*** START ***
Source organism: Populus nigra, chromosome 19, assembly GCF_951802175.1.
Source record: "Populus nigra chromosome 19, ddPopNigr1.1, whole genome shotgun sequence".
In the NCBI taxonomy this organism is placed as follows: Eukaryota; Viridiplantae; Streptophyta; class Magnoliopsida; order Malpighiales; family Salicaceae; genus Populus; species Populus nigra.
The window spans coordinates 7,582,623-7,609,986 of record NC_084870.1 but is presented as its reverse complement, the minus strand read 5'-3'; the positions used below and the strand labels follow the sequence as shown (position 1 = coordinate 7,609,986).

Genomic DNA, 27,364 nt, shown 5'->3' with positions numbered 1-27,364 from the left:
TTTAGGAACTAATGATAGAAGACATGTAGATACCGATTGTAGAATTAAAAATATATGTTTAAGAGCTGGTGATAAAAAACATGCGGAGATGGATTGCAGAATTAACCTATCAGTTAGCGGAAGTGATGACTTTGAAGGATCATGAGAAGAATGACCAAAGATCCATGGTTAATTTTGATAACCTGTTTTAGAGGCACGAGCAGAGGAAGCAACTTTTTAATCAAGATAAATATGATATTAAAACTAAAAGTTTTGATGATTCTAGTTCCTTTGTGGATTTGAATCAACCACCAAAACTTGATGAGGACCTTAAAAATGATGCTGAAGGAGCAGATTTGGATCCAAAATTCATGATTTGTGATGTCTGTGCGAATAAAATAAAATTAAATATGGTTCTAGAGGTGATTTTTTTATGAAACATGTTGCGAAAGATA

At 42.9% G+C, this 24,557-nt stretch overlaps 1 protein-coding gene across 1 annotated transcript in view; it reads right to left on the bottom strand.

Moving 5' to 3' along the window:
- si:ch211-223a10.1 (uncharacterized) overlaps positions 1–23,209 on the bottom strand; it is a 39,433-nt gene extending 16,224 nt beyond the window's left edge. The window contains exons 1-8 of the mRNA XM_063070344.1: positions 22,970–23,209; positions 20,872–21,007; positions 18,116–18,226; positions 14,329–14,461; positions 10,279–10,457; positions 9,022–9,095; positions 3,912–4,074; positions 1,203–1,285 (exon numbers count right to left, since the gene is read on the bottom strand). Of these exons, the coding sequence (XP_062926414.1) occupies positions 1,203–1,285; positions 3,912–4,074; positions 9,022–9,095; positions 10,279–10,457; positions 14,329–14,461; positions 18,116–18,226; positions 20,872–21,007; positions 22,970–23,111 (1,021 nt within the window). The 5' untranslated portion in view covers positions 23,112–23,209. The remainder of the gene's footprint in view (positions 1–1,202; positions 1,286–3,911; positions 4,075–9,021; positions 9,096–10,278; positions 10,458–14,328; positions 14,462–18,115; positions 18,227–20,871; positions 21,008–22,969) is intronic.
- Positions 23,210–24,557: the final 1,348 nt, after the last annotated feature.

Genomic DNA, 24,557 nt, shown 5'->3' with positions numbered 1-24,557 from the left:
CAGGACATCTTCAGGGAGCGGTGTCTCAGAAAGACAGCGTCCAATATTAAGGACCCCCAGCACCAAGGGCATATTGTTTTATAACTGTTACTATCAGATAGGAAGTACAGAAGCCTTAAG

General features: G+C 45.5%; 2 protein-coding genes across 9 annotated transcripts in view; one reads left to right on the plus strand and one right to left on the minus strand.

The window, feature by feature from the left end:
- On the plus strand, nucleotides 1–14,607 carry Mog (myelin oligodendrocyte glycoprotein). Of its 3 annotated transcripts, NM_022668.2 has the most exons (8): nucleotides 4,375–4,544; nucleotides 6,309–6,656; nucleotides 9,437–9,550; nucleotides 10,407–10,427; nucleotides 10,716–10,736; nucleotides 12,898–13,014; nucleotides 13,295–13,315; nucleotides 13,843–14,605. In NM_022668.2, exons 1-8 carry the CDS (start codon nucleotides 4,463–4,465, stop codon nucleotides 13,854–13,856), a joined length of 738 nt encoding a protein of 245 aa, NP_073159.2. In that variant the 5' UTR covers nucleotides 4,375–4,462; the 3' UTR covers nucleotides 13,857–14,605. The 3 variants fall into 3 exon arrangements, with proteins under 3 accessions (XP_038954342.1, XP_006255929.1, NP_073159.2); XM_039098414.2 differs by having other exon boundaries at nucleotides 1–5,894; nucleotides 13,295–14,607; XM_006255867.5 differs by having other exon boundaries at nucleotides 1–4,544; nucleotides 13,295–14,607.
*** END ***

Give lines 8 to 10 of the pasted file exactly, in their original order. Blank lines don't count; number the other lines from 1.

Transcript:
Moving 5' to 3' along the window:
- si:ch211-223a10.1 (uncharacterized) overlaps positions 1–23,209 on the bottom strand; it is a 39,433-nt gene extending 16,224 nt beyond the window's left edge. The window contains exons 1-8 of the mRNA XM_063070344.1: positions 22,970–23,209; positions 20,872–21,007; positions 18,116–18,226; positions 14,329–14,461; positions 10,279–10,457; positions 9,022–9,095; positions 3,912–4,074; positions 1,203–1,285 (exon numbers count right to left, since the gene is read on the bottom strand). Of these exons, the coding sequence (XP_062926414.1) occupies positions 1,203–1,285; positions 3,912–4,074; positions 9,022–9,095; positions 10,279–10,457; positions 14,329–14,461; positions 18,116–18,226; positions 20,872–21,007; positions 22,970–23,111 (1,021 nt within the window). The 5' untranslated portion in view covers positions 23,112–23,209. The remainder of the gene's footprint in view (positions 1–1,202; positions 1,286–3,911; positions 4,075–9,021; positions 9,096–10,278; positions 10,458–14,328; positions 14,462–18,115; positions 18,227–20,871; positions 21,008–22,969) is intronic.
- Positions 23,210–24,557: the final 1,348 nt, after the last annotated feature.